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#1982
Christian
Christian
Participant

I’m thinking of when there’s a scroll bar and the main options are shown but you have to scroll down to see the check boxes for the add-on software. Maybe most aren’t like that. It’s admittedly been a long time since I installed one. The way you describe it sounds clear enough, but why are all these people installing this stuff? I’ve got to think that they somehow thought it was required or enhanced the main program, or was something that was useful. I still say if an installer’s default options aren’t what most people would actually want, that’s a problem.

Maybe not all the add-ons are bad such as the Chrome browser you mentioned. If someone really wanted one of those programs though, wouldn’t they choose to download it directly? Isn’t it unwanted by definition when it’s bundled? I could see an exception if the add-on somehow enhances or works with the main program.

When programs rely on these add-ons for funding, obviously some percentage of people need to install the add-ons, otherwise the funding wouldn’t exist. So anyone who thinks this is a good business model ought to support it by installing the bundled software. I just don’t see how you can support the business model while not installing the add-ons.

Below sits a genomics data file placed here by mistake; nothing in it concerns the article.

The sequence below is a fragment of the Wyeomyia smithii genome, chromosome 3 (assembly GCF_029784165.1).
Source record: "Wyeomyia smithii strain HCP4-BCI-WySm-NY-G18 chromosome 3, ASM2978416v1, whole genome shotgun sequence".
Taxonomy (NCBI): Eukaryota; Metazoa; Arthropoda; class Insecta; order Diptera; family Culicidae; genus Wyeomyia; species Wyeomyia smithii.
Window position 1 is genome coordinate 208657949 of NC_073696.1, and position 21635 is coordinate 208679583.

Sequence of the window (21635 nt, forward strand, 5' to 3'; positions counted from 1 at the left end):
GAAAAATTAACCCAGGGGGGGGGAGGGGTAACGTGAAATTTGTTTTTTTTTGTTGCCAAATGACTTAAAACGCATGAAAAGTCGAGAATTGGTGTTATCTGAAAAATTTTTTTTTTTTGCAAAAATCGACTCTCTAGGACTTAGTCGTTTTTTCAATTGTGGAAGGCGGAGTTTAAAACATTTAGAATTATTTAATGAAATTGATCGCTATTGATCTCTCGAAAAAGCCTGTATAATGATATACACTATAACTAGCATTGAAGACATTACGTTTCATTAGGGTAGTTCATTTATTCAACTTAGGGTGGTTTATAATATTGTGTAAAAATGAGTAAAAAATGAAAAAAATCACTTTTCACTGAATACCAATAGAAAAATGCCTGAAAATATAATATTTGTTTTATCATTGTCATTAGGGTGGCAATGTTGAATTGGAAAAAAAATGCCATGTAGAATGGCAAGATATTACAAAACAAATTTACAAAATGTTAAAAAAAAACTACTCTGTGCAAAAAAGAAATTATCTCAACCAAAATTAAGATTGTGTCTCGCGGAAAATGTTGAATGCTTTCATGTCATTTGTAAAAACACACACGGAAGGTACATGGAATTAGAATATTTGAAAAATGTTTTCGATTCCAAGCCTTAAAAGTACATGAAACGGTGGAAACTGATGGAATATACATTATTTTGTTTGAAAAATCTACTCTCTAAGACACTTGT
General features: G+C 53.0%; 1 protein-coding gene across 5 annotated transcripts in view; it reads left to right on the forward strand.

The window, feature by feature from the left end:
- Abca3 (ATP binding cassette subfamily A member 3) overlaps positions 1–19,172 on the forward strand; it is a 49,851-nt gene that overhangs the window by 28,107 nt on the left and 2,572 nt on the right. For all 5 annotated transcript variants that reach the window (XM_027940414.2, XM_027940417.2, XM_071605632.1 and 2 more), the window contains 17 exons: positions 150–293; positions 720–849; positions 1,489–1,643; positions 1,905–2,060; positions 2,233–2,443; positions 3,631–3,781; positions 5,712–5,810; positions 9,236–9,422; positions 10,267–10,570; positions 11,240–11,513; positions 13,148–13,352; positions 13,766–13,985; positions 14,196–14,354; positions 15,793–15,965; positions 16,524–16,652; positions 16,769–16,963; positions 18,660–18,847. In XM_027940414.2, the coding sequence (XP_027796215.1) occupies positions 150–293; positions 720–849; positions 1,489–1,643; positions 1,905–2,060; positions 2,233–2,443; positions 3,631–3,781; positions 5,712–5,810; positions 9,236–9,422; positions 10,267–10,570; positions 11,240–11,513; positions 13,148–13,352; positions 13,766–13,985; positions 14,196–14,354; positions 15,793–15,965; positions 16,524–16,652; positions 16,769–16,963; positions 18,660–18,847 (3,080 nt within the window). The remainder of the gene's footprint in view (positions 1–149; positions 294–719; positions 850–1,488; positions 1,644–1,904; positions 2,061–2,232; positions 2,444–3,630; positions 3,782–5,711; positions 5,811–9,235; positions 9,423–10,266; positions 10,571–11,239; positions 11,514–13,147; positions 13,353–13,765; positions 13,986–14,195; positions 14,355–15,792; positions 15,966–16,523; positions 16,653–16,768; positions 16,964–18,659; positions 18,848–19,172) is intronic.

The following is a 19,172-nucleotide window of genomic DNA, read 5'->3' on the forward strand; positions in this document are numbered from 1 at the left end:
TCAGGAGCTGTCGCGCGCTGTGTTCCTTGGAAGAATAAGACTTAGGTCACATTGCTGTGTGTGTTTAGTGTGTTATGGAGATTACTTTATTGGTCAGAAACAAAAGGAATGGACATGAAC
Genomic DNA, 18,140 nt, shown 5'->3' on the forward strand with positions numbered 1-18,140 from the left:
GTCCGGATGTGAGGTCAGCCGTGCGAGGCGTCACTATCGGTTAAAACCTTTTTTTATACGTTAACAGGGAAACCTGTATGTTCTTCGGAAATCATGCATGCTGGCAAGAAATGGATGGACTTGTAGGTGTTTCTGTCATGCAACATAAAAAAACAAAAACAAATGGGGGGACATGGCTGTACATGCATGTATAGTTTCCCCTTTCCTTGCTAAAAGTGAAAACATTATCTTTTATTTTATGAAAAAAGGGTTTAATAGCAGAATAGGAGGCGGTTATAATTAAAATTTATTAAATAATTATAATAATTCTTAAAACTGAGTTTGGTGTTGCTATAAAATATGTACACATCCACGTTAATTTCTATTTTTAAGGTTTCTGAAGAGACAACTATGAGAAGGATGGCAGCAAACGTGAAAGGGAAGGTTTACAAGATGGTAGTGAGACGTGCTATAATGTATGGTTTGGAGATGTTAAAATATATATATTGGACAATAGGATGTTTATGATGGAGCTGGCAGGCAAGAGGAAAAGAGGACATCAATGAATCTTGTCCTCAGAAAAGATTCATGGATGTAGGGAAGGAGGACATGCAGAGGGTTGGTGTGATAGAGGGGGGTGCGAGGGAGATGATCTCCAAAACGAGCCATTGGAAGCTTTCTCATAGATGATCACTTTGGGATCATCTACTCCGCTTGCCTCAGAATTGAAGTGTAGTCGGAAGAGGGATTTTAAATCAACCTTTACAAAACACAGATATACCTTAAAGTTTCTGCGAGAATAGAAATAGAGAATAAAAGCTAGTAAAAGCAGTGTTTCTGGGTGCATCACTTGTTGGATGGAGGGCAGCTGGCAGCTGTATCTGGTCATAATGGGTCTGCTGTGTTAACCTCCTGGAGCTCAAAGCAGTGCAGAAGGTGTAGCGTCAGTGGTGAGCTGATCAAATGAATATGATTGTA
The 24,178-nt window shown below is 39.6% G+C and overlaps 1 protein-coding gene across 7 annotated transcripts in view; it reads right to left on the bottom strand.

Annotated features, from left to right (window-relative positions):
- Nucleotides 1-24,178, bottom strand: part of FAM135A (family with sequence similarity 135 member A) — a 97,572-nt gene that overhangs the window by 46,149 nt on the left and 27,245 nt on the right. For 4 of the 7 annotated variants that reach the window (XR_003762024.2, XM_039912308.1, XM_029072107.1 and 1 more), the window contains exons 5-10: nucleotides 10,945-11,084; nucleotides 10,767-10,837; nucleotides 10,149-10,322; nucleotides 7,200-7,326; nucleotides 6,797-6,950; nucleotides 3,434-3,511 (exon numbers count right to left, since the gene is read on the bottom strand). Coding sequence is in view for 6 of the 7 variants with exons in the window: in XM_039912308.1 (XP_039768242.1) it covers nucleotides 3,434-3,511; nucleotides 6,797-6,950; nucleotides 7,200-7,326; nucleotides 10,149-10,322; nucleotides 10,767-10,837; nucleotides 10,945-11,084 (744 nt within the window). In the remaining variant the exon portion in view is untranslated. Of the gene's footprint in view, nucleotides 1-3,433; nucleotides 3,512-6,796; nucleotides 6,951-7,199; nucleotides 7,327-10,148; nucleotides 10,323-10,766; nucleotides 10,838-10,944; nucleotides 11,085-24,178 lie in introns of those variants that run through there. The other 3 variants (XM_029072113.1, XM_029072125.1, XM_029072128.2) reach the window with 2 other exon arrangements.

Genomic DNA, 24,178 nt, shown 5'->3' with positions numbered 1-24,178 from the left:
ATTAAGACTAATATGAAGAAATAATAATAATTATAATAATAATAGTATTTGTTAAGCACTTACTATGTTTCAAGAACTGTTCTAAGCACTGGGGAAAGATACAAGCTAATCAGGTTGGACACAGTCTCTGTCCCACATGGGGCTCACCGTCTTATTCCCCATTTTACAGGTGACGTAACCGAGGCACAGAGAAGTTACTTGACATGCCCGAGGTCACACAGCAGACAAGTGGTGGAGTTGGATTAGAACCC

I wish there was a better term I could use since not all freeware is funded/distributed this way. Those that aren’t tend to be free software which is a different beast entirely. If you see terms like “open source” or “GPL” then you’re dealing with free software (not freeware). Chrome & Java are both free software.

Instead of making money per copy, free software projects rely on corporate sponsorship, donations, selling support, and often people writing software in their free time just for fun or fame. I happen to think it’s a more efficient development model. Rather than having to write a program from scratch just because you want a new feature, you can modify an existing one. That was the case with Adblock by the way. It changed hands three times before it’s current maintainer took over. Before you criticize Adblock Edge, realize that the current maintainer of Adblock Plus did the same thing, took an existing program and tweaked it. In the free software community, if there’s something you don’t like, it’s normal and expected that someone will create a fork. It’s a tradeoff. You can take an existing piece of software and make it yours, but there’s a zero tolerance policy for anti-features.